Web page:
Fourth, there will be a rise in militarism. As the international environment moves to a more zero sum game, the pressures to modernise militaries will, of course, increase, possibly unleashing a new arms race. But there will be a subtle rehabilitation of militarism as an ideology — the idea that military style tactics might be needed to keep assorted real and imaginary internal threats to nations at bay will become more acceptable. Jair Bolsanaro in Brazil is the starkest example of this. But this temptation is lurking under the surface in many other countries.

Fifth, on the economy there will be a messy picture. States will want to be seen as more in-charge of the economy. But neither the Right or Left will be quite able to solve their inherent contradictions. The right has often risen to power on the promise that it will not let the fate of nations be decided by anonymous forces like global markets. Markets have to conform to national priorities not the other way round. So it will make a show of this on issues like trade. Yet, its recipe for growth is more deregulation and accelerating those forces that produced stagnation and inequality in the first place. Faced with a more vocal Left, global capital will in most cases likely align with the Right, even if it puts liberalism and democracy at risk. The Right might produce short-term growth, but leave the underlying structure of inequality intact. The Left’s repertoire of ideas will vary from country to country. But they will oddly align with the Right in turning back globalisation. In some cases, the Left is secretly relieved that the Right has legitimised de globalisation: It had been stuck on how to do that without appearing nativist.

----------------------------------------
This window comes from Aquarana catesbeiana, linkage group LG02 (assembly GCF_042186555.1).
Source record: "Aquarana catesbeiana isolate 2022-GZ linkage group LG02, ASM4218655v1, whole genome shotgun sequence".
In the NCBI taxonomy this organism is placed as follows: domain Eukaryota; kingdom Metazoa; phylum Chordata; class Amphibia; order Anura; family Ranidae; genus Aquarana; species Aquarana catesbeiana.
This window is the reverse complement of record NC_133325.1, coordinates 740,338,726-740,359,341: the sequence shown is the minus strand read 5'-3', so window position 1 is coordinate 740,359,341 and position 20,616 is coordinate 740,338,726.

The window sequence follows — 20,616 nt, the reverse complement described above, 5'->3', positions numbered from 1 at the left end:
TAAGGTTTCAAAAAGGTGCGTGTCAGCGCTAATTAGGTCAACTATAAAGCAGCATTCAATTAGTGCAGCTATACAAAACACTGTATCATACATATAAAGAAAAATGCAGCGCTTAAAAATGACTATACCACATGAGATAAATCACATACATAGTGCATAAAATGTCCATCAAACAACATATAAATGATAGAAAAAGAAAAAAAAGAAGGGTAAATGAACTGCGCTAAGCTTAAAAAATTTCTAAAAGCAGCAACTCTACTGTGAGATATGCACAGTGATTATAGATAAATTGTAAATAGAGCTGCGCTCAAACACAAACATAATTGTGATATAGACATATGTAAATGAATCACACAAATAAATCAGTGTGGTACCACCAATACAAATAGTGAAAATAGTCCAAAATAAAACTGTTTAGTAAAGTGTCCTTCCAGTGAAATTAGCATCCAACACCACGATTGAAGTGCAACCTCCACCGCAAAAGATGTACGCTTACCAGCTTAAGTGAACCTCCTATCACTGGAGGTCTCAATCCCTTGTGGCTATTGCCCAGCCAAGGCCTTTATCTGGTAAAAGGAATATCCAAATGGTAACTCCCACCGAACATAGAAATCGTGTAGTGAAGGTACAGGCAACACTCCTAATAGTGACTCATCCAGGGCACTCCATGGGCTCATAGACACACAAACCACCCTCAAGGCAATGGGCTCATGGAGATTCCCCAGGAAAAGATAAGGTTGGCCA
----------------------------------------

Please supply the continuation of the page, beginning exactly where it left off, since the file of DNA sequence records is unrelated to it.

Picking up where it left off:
Sixth, in many countries, independent institutions will come under even more attack. The liberal order, in part, rested on the conceit that institutional orders can be insulated from politics. The Right has essentially been able to make that argument (which the Left used to make), that insulation is simply a ruse to get particular cultural and technological elites power. They have also been able to make the case that this insulation is essentially protecting those elites from popular pressure. These institutions act as a fifth column for the old order. Therefore, it will become easier to attack institutions.

Seventh, the politics of gender will become even more pronounced, though this is a politics whose political ramifications are not clear. But in some ways, gender equality is the slow but certain revolution that has long been in the making. But like all revolutions it generates a good of psychological anxiety, and possibly counter revolutionary tendencies at least in culture. Whether those find sublimation in a cult of masculine nationalism is an open question.

And finally, there is a civil society: The profound ways in which the new information order constricts or enables political possibilities is still not fully understood. But in the current architecture, even small quantities of poison have an ability to generate political convulsions in ways that are not easy to imagine.

So we are looking at an ideologically more polarised world, full of more majoritarian angst, intellectually insecure, more muscular, confused on economic strategy, less tolerant of fragmentation of power that comes through institutions, suffused with masculine anxiety, and a corrosive civil society. No matter what our national differences or contingent electoral outcomes, the world will have to deal with this darkening ideological constellation.

The writer is vice-chancellor, Ashoka University. Views are personal.